Roger Thayer Stone Center For Latin American Studies

Tulane University

Alvaro Villela Exhibit: Human Nature in Raso da Catarina

December 3rd, 2009 - December 30th, 2009
Monday - Friday, 10:00 AM - 4:00 PM
10:00 AM - 4:00 PM

Jazz & Heritage Gallery
1205 North Rampart St
New Orleans, LA 70116

PhotoNola: An Annual Celebration of Photography in New Orleans

Opening: Thursday, Dec 3, 6-8 pm

Human Nature in Raso da Catarina

The first I ever heard about Raso da Catarina was a story of desert, sand and thorn forest, a wilderness without water or mercy. In November 2005 I flew over it by helicopter as a guest of IBAMA, the national environmental protection agency. Seen from the air, the mostly leaden landscape with swathes of red sand was gut-wrenching. As I gazed down at the parched and contorted vastness of this sliver of the heartlands of Northeast Brazil, I was in no doubt why its climate is officially classified as semi-arid, or almost desert: it really was death valley down there.

In October 2006, once CHESF had approved the project for the book, I went to Paulo Afonso to set up the logistics required for the challenge of entering Raso da Catarina. I had to tackle many difficulties, such as finding an experienced guide. Even locating a four-wheel-drive vehicle was harder than expected. It took two months to prepare the expedition, including the search for people and information sources that could reveal the secrets guarded by the place Guimarães Rosa called “the worst desert there is, a wasteland from hell” (in Grande Sertão: Veredas, referring to the fictional Liso do Sussuarão).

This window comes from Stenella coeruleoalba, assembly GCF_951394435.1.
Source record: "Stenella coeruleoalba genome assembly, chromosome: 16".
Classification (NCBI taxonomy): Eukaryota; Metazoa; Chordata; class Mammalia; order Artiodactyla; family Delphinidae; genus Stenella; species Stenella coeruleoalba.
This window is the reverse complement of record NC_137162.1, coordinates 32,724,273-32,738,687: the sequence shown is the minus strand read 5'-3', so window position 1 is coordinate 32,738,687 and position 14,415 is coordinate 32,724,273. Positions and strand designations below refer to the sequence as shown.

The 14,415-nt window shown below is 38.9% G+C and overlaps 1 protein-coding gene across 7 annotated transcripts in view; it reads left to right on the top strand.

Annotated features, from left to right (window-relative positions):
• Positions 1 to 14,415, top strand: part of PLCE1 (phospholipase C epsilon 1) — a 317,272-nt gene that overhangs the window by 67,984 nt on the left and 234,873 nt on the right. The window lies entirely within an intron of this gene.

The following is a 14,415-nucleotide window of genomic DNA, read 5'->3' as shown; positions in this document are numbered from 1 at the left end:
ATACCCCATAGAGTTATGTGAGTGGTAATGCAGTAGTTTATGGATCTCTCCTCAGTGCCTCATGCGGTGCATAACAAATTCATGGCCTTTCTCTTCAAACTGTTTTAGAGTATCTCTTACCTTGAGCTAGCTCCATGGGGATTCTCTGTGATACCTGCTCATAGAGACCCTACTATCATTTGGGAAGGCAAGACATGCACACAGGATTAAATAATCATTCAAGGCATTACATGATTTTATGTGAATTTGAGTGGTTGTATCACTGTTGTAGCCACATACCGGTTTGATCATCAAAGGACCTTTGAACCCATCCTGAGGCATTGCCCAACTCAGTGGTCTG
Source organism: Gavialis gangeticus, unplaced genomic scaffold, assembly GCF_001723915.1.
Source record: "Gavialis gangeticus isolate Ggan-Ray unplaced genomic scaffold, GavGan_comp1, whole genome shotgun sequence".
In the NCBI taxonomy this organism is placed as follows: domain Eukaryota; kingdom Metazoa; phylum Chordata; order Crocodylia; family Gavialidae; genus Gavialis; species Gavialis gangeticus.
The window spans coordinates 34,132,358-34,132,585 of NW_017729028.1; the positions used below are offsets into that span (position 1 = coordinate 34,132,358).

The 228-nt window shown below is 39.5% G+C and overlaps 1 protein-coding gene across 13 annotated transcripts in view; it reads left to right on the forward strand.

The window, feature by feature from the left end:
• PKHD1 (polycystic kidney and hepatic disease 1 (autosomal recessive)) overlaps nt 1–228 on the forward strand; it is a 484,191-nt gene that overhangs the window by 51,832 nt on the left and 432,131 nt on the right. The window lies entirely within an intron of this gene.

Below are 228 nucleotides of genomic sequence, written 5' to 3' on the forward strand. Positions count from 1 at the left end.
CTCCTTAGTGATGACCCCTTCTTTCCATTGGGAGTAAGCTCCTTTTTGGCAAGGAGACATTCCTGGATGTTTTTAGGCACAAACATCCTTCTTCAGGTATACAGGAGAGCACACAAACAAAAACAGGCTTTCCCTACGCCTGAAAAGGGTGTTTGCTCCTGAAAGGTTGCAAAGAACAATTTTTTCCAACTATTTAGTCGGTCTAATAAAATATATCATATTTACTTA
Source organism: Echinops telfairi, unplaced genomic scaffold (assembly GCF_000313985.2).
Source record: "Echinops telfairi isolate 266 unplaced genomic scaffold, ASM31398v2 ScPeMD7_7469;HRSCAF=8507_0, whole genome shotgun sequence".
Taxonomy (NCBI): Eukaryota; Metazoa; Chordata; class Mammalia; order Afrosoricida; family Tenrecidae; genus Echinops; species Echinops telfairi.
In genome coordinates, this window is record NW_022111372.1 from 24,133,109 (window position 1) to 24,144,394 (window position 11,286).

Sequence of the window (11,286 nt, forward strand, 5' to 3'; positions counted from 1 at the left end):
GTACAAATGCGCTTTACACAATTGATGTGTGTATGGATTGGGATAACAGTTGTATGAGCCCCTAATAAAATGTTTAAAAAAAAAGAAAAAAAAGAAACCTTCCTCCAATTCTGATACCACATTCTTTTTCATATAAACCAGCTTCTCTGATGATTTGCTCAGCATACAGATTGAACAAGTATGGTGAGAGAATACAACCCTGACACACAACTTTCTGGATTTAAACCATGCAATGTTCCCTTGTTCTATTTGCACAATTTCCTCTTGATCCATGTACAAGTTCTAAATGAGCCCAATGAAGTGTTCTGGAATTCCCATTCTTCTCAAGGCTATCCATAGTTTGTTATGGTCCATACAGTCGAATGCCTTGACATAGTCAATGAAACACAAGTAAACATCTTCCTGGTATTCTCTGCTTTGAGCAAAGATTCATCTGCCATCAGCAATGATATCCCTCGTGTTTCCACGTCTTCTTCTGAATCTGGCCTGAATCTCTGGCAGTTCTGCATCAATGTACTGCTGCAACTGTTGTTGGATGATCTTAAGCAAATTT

Our first sortie into the daunting Raso da Catarina took place in January 2007. Pedro was our guide, driver, cook and factotum. Better known as a farmer, Pedro is a retired employee of CHESF and a connoisseur of the trails and byways that lead into this region, the harshest in the sertão, a godforsaken outback where a goat will often climb on another goat’s back to reach something edible.

Daytime temperatures in the thornbush- and cactus-covered steppe are never less than 40C (104F). Even the teju, a large lizard that loves heat, takes cover in the shade of the desiccated amburana or burrows down into the hot sand until it finds a little humidity, emerging only at night when the temperature falls, as in any desert, to about 15C (60F).

But this eerie place is a paradise for the Pankararé. The gateway to Raso da Catarina is Brejo do Burgo, a village of some 500 Pankararé families in the most humid part of the Indian reservation. They came here after whites evicted them from the banks of the São Francisco. When a water source was discovered at Brejo and the indigenous land was demarcated, many Pankararé who had become acculturated to white society decided to return and settle in the region. While acculturation remains evident, they try to continue preserving their ancestral customs. Rites performed at the sacred Amaro Stone include dancing the Toré and Praiá in adoration of the “Enchanted”, tiny dark-skinned creatures who protect nature. These dances are the acme of indigenous tradition and a cornerstone of the tribe’s cultural identity.